Solar power is helping out the environment in more ways than one. In addition to producing green electricity, solar energy is helping to cure brownfields, or industrial or commercial properties that have been compromised by environmental contamination. The worst of these plots of tarnished land have been designated for special attention by the EPA as part of the federal government’s Superfund program aimed at cleaning up toxic waste.
One such site in California is getting a lot of extra help from solar power. The idea that these otherwise unwanted acres – often in or near urban centers and close to electricity transmission networks – are suitable for solar power is not new, but at the Aerojet Superfund Site near Sacramento, a large, 6-megawatt solar installation is actually powering the clean-up efforts.
Aerojet, an aerospace and defense company, acquired 5,900 acres of former gold mining land in the 1950s. 30 years later, the EPA declared part of the property a Superfund site due to extensive water contamination from industrial pesticides and chemicals threatening the nearby American River. In order to mitigate the environmental damage, billions of gallons of have been pumped out of the ground and carted off to a treatment plant. That is an incredibly energy intensive activity….and energy costs money.
So right there, Aerojet had reason to invest saving money on the remediation project, plus it was looking to use the property beyond clean-up activities and already had portions of land on the property ideal for solar power installations. The EPA was promoting the use of solar power and other green remediation techniques, and the property also fell into the service area of the Sacramento Municipal Utility District (SMUD), a utility heavily involved in promoting solar energy use.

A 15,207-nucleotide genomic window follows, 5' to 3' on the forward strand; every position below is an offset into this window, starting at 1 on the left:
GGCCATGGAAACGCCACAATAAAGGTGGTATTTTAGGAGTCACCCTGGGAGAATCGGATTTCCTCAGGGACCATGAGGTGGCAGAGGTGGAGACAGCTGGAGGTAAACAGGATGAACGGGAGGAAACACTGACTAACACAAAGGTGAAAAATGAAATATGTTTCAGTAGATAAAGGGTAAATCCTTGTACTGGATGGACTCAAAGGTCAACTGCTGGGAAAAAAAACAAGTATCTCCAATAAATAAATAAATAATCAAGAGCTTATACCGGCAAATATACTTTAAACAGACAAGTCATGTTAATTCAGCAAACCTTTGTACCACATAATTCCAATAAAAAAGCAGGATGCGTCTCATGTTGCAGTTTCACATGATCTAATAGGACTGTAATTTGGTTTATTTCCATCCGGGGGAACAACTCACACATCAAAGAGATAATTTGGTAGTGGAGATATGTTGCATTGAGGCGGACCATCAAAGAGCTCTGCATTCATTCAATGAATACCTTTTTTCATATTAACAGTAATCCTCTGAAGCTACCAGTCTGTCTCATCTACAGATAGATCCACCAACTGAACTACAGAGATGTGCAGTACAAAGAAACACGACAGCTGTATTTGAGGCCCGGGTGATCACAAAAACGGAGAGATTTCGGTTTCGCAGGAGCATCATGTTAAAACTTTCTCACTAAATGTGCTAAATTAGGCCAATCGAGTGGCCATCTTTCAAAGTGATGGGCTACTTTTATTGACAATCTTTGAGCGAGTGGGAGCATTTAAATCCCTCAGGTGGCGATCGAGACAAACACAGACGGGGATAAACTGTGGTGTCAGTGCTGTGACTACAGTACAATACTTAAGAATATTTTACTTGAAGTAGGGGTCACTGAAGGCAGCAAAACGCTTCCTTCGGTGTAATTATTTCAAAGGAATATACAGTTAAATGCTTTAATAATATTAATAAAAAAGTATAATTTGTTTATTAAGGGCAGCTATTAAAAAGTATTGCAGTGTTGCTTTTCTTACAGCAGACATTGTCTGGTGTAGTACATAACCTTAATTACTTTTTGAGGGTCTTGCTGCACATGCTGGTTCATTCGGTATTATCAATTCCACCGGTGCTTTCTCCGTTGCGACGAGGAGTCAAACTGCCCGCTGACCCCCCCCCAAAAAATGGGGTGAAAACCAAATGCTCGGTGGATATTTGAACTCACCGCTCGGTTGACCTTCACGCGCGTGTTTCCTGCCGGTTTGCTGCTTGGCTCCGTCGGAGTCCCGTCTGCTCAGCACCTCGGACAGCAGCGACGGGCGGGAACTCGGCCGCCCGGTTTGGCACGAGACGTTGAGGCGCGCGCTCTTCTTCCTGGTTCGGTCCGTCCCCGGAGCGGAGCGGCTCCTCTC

Those three, plus the installer, Solar Power, Inc., made the 6-MW installation happen. In Aerojet’s open and undeveloped land, SMUD saw an opportunity to add significantly to its renewable energy portfolio. The utility put up $13 million of the $20 million needed for installation through a power purchase agreement. Then, Solar Power, Inc. self-financed the first phase of the project when investors got nervous as the housing market crashed in 2008.
The EPA saw an excellent opportunity to further promote the cost-effectiveness of using solar power in environmental remediation. The agency conducted a case study on the project in the hopes of ending that nervousness from investors by proving that turning brownfield into “green” field could be a lucrative venture. So far, the EPA has identified over 14 million acres of contaminated land that could be used for wind or solar power installations, projects that would also create green jobs in communities that sorely need them.
The Aerojet installation, according to the case study, is the largest single-site industrial installation in California and one of the largest in the country. The system consists of 22 individual photovoltaic (PV) arrays that track the sun across the sky each day on 40 acres of land. The EPA estimates that in its first year of operation, the Aerojet installation will offset 4,000 tons of carbon dioxide emissions and three tons each of sulfur dioxide and nitrogen oxide.
Given the success of this project, Aerojet has formed an Executive Sustainability Council and is working with Solar Power, Inc. and SMUD to develop more renewable energy projects on their property.
by saying: “Solar power is helping out the environment in more ways than one” you forget that creating those panels produce so much bad things to the earth?
how can we fix those problems?
solar for superfunds? http://ow.ly/2v8lC (via @Alanlsg & @CleanTechies)
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